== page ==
Rakhee Choudhury

Ashoka Fellow
India,
Fellow Since 2002
Mulburry

Citation

This profile was prepared when Rakhee Choudhury was elected to the Ashoka Fellowship in 2002.
The New Idea
Rakhee helps Assamese women gain economic independence, retain their cultural identity, and build confidence through weaving, the second largest activity after agriculture in the region. She organizes the women into cooperatives that connect them directly to the market, allowing them to earn a living by advancing an industry that has great cultural significance for them. Rakhee trains the women through intensive, hands-on workshops that cover topics relating not only to technicalities of weaving but also to marketing and business management. She encourages women to think of themselves in a new light–as entrepreneurs and professionals–delivering a quality product to the market and sustaining themselves and their families in the process.
Rakhee's emphasis on starting with the development of individual entrepreneurs is a huge shift from the beaten path of using weaving merely as an income-generating activity for microcredit groups. She believes that once Assamese women are motivated and equipped with the right attitudes and skills, they will be driven to work at building their own weaver groups and making their enterprises successful. Focusing first on women who are established in their communities and who have perhaps the most available time–older, unmarried women–Rakhee is converting traditional weaving skills of tribal and rural communities into viable, lucrative activities and thus giving communities an opportunity to protect and promote their unique traditions. Even as she establishes systems to stabilize the easier-to-reach weaver entrepreneurs near the city center, she identifies and involves groups that are much harder to reach. She helps them build the styles, designs, colors, and motifs particular to these groups and takes them to a stage where they are ready to take off on their own. The weaver entrepreneurs she has trained then train others, transferring the skills they have learned to weaver groups from other areas.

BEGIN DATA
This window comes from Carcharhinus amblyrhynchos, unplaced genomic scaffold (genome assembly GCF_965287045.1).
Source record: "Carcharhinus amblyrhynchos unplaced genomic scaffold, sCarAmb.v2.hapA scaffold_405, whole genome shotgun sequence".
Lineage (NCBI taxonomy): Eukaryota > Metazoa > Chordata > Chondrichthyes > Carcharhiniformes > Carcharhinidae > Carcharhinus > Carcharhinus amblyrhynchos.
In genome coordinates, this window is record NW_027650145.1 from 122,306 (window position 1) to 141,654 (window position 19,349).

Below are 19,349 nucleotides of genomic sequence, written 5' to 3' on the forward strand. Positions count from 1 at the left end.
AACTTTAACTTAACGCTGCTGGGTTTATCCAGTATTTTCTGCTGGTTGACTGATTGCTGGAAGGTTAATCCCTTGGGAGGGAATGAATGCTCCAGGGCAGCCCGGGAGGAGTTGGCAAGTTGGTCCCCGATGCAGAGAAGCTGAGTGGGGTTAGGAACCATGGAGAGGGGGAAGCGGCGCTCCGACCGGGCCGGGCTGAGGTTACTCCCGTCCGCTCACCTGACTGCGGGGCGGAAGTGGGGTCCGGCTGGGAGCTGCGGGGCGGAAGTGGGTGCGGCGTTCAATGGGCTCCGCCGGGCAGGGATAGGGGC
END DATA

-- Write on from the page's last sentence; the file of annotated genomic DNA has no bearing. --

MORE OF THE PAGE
The Problem
The Strategy
The Person

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